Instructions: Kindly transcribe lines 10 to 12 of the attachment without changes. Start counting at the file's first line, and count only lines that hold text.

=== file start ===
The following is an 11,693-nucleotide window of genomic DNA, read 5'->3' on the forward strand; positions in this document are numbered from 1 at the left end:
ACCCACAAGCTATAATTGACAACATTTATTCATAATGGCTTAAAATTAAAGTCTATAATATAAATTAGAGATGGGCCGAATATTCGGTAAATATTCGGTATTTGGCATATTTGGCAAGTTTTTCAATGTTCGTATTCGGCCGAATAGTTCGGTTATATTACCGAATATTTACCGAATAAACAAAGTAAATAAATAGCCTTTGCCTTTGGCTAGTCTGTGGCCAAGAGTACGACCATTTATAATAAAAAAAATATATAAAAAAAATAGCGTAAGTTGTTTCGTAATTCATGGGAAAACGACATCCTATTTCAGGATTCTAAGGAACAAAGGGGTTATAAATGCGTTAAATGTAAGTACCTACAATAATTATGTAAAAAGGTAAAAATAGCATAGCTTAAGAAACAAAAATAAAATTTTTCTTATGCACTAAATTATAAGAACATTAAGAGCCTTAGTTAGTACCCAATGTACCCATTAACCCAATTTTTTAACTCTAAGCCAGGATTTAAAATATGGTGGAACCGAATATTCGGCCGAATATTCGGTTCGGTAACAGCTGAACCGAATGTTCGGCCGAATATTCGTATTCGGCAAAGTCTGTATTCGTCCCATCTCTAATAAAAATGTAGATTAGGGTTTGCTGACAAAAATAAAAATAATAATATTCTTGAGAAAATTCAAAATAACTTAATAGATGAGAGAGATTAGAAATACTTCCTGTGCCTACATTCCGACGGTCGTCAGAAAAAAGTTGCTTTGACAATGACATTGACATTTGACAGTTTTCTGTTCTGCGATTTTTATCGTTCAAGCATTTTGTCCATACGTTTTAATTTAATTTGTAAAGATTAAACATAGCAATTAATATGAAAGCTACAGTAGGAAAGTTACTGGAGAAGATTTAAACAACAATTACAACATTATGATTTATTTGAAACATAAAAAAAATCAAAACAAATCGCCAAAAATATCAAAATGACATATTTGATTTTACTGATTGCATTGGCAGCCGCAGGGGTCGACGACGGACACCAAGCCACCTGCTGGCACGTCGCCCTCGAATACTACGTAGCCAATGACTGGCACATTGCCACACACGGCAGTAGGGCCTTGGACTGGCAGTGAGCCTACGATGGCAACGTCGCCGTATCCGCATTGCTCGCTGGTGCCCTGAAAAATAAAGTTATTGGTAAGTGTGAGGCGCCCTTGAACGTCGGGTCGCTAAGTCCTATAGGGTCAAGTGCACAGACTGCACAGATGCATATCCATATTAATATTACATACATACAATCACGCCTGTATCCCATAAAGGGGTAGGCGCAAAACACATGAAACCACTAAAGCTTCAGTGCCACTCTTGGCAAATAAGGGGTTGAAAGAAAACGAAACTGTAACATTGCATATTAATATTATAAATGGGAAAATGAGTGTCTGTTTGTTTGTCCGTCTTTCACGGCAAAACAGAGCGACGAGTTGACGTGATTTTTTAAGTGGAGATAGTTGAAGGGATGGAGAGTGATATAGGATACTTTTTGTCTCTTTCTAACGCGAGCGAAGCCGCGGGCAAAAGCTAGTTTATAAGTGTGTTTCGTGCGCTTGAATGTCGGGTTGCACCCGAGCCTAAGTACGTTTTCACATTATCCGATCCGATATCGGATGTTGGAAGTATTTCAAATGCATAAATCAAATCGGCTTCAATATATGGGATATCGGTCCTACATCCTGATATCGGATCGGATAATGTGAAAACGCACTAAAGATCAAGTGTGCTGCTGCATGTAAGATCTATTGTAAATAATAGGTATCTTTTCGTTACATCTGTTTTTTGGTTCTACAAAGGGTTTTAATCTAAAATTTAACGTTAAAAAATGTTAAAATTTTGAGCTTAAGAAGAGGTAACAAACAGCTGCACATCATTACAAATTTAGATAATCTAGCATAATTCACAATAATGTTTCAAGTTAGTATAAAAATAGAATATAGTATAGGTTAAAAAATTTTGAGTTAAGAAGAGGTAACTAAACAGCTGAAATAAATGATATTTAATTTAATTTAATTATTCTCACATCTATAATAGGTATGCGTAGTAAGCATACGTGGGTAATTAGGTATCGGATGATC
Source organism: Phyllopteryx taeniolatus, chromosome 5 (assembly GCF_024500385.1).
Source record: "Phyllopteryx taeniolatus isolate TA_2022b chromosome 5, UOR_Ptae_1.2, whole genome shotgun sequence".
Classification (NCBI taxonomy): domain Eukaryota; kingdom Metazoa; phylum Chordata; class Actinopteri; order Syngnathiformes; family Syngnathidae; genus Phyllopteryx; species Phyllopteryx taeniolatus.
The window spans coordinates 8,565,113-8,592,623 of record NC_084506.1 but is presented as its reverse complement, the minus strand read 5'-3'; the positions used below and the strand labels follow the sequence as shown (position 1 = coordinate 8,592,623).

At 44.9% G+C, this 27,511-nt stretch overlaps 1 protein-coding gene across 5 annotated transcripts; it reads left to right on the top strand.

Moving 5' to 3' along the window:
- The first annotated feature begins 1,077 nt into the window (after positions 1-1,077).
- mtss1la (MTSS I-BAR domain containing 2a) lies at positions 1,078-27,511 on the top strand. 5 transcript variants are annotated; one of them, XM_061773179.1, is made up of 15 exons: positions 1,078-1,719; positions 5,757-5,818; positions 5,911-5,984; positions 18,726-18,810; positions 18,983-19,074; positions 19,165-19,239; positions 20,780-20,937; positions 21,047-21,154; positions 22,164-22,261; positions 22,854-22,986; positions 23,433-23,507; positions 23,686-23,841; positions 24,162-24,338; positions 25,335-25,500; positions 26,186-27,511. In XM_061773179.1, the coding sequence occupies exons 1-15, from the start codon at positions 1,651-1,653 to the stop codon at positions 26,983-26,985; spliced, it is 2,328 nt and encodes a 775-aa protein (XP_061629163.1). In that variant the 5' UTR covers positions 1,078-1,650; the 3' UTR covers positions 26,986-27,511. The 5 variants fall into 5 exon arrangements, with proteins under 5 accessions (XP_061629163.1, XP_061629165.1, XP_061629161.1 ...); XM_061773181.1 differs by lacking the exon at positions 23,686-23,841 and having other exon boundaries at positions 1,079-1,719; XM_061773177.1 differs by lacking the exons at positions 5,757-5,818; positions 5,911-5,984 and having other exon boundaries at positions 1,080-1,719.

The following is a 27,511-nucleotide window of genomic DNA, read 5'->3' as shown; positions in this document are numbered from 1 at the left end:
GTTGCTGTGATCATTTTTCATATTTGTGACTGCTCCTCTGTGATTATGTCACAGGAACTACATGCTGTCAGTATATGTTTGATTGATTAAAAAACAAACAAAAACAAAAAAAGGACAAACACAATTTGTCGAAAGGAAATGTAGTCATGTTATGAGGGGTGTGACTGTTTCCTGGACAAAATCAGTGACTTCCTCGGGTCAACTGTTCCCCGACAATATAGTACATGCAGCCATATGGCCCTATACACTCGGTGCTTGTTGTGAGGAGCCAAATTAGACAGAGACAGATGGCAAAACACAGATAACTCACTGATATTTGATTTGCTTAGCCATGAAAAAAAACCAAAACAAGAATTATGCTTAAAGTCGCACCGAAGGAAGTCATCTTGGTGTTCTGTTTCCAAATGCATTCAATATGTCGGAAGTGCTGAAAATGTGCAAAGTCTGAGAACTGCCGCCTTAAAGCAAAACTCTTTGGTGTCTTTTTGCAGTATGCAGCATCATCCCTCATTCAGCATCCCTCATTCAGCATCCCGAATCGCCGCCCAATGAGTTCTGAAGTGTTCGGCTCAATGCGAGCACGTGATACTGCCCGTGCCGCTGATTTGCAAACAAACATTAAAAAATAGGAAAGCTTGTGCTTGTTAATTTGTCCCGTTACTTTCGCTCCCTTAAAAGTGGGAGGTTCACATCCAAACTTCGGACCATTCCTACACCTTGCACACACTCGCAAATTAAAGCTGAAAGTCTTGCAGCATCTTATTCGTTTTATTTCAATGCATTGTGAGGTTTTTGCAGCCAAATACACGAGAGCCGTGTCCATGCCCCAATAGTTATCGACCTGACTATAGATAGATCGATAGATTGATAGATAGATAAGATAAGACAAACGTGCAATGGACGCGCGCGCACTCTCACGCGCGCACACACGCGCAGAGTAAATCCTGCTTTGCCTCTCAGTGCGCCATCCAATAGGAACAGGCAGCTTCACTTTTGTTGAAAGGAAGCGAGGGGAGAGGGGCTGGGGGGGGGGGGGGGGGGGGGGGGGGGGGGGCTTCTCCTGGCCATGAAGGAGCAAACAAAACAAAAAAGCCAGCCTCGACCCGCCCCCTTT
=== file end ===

- mtss1la (MTSS I-BAR domain containing 2a) lies at positions 1,078-27,511 on the top strand. 5 transcript variants are annotated; one of them, XM_061773179.1, is made up of 15 exons: positions 1,078-1,719; positions 5,757-5,818; positions 5,911-5,984; positions 18,726-18,810; positions 18,983-19,074; positions 19,165-19,239; positions 20,780-20,937; positions 21,047-21,154; positions 22,164-22,261; positions 22,854-22,986; positions 23,433-23,507; positions 23,686-23,841; positions 24,162-24,338; positions 25,335-25,500; positions 26,186-27,511. In XM_061773179.1, the coding sequence occupies exons 1-15, from the start codon at positions 1,651-1,653 to the stop codon at positions 26,983-26,985; spliced, it is 2,328 nt and encodes a 775-aa protein (XP_061629163.1). In that variant the 5' UTR covers positions 1,078-1,650; the 3' UTR covers positions 26,986-27,511. The 5 variants fall into 5 exon arrangements, with proteins under 5 accessions (XP_061629163.1, XP_061629165.1, XP_061629161.1 ...); XM_061773181.1 differs by lacking the exon at positions 23,686-23,841 and having other exon boundaries at positions 1,079-1,719; XM_061773177.1 differs by lacking the exons at positions 5,757-5,818; positions 5,911-5,984 and having other exon boundaries at positions 1,080-1,719.

The following is a 27,511-nucleotide window of genomic DNA, read 5'->3' as shown; positions in this document are numbered from 1 at the left end:
GTTGCTGTGATCATTTTTCATATTTGTGACTGCTCCTCTGTGATTATGTCACAGGAACTACATGCTGTCAGTATATGTTTGATTGATTAAAAAACAAACAAAAACAAAAAAAGGACAAACACAATTTGTCGAAAGGAAATGTAGTCATGTTATGAGGGGTGTGACTGTTTCCTGGACAAAATCAGTGACTTCCTCGGGTCAACTGTTCCCCGACAATATAGTACATGCAGCCATATGGCCCTATACACTCGGTGCTTGTTGTGAGGAGCCAAATTAGACAGAGACAGATGGCAAAACACAGATAACTCACTGATATTTGATTTGCTTAGCCATGAAAAAAAACCAAAACAAGAATTATGCTTAAAGTCGCACCGAAGGAAGTCATCTTGGTGTTCTGTTTCCAAATGCATTCAATATGTCGGAAGTGCTGAAAATGTGCAAAGTCTGAGAACTGCCGCCTTAAAGCAAAACTCTTTGGTGTCTTTTTGCAGTATGCAGCATCATCCCTCATTCAGCATCCCTCATTCAGCATCCCGAATCGCCGCCCAATGAGTTCTGAAGTGTTCGGCTCAATGCGAGCACGTGATACTGCCCGTGCCGCTGATTTGCAAACAAACATTAAAAAATAGGAAAGCTTGTGCTTGTTAATTTGTCCCGTTACTTTCGCTCCCTTAAAAGTGGGAGGTTCACATCCAAACTTCGGACCATTCCTACACCTTGCACACACTCGCAAATTAAAGCTGAAAGTCTTGCAGCATCTTATTCGTTTTATTTCAATGCATTGTGAGGTTTTTGCAGCCAAATACACGAGAGCCGTGTCCATGCCCCAATAGTTATCGACCTGACTATAGATAGATCGATAGATTGATAGATAGATAAGATAAGACAAACGTGCAATGGACGCGCGCGCACTCTCACGCGCGCACACACGCGCAGAGTAAATCCTGCTTTGCCTCTCAGTGCGCCATCCAATAGGAACAGGCAGCTTCACTTTTGTTGAAAGGAAGCGAGGGGAGAGGGGCTGGGGGGGGGGGGGGGGGGGGGGGGGGGGGGGCTTCTCCTGGCCATGAAGGAGCAAACAAAACAAAAAAGCCAGCCTCGACCCGCCCCCTTT